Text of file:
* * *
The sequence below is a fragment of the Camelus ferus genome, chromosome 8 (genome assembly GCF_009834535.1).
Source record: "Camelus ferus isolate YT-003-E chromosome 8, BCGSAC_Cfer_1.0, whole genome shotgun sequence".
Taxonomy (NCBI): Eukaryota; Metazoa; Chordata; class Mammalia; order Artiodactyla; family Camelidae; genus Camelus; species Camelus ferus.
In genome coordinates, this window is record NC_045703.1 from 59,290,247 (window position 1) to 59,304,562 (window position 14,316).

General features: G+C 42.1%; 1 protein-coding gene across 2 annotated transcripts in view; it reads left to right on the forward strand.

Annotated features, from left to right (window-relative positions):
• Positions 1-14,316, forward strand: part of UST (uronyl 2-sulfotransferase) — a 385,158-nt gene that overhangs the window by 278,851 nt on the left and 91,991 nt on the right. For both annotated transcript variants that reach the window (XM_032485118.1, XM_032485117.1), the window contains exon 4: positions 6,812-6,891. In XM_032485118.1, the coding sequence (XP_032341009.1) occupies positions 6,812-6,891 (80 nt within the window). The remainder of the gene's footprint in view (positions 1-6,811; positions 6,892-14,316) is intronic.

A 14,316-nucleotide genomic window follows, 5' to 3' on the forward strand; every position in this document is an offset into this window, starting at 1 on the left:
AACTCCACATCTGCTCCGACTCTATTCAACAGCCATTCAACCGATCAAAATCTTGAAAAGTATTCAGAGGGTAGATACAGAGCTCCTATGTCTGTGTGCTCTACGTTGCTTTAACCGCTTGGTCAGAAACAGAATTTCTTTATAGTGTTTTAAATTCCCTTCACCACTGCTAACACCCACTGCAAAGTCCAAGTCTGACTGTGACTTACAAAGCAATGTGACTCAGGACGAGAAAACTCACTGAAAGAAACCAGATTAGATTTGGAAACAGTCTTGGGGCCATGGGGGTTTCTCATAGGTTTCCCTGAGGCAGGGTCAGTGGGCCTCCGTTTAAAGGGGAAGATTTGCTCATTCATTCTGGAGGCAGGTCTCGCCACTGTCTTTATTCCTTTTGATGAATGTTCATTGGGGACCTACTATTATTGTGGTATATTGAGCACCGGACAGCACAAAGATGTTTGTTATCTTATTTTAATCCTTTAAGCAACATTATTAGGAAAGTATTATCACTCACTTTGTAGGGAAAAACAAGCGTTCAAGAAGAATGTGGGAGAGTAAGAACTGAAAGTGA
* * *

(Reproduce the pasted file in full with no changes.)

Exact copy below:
The sequence below is a fragment of the Camelus ferus genome, chromosome 8 (genome assembly GCF_009834535.1).
Source record: "Camelus ferus isolate YT-003-E chromosome 8, BCGSAC_Cfer_1.0, whole genome shotgun sequence".
Taxonomy (NCBI): Eukaryota; Metazoa; Chordata; class Mammalia; order Artiodactyla; family Camelidae; genus Camelus; species Camelus ferus.
In genome coordinates, this window is record NC_045703.1 from 59,290,247 (window position 1) to 59,304,562 (window position 14,316).

General features: G+C 42.1%; 1 protein-coding gene across 2 annotated transcripts in view; it reads left to right on the forward strand.

Annotated features, from left to right (window-relative positions):
• Positions 1-14,316, forward strand: part of UST (uronyl 2-sulfotransferase) — a 385,158-nt gene that overhangs the window by 278,851 nt on the left and 91,991 nt on the right. For both annotated transcript variants that reach the window (XM_032485118.1, XM_032485117.1), the window contains exon 4: positions 6,812-6,891. In XM_032485118.1, the coding sequence (XP_032341009.1) occupies positions 6,812-6,891 (80 nt within the window). The remainder of the gene's footprint in view (positions 1-6,811; positions 6,892-14,316) is intronic.

A 14,316-nucleotide genomic window follows, 5' to 3' on the forward strand; every position in this document is an offset into this window, starting at 1 on the left:
AACTCCACATCTGCTCCGACTCTATTCAACAGCCATTCAACCGATCAAAATCTTGAAAAGTATTCAGAGGGTAGATACAGAGCTCCTATGTCTGTGTGCTCTACGTTGCTTTAACCGCTTGGTCAGAAACAGAATTTCTTTATAGTGTTTTAAATTCCCTTCACCACTGCTAACACCCACTGCAAAGTCCAAGTCTGACTGTGACTTACAAAGCAATGTGACTCAGGACGAGAAAACTCACTGAAAGAAACCAGATTAGATTTGGAAACAGTCTTGGGGCCATGGGGGTTTCTCATAGGTTTCCCTGAGGCAGGGTCAGTGGGCCTCCGTTTAAAGGGGAAGATTTGCTCATTCATTCTGGAGGCAGGTCTCGCCACTGTCTTTATTCCTTTTGATGAATGTTCATTGGGGACCTACTATTATTGTGGTATATTGAGCACCGGACAGCACAAAGATGTTTGTTATCTTATTTTAATCCTTTAAGCAACATTATTAGGAAAGTATTATCACTCACTTTGTAGGGAAAAACAAGCGTTCAAGAAGAATGTGGGAGAGTAAGAACTGAAAGTGA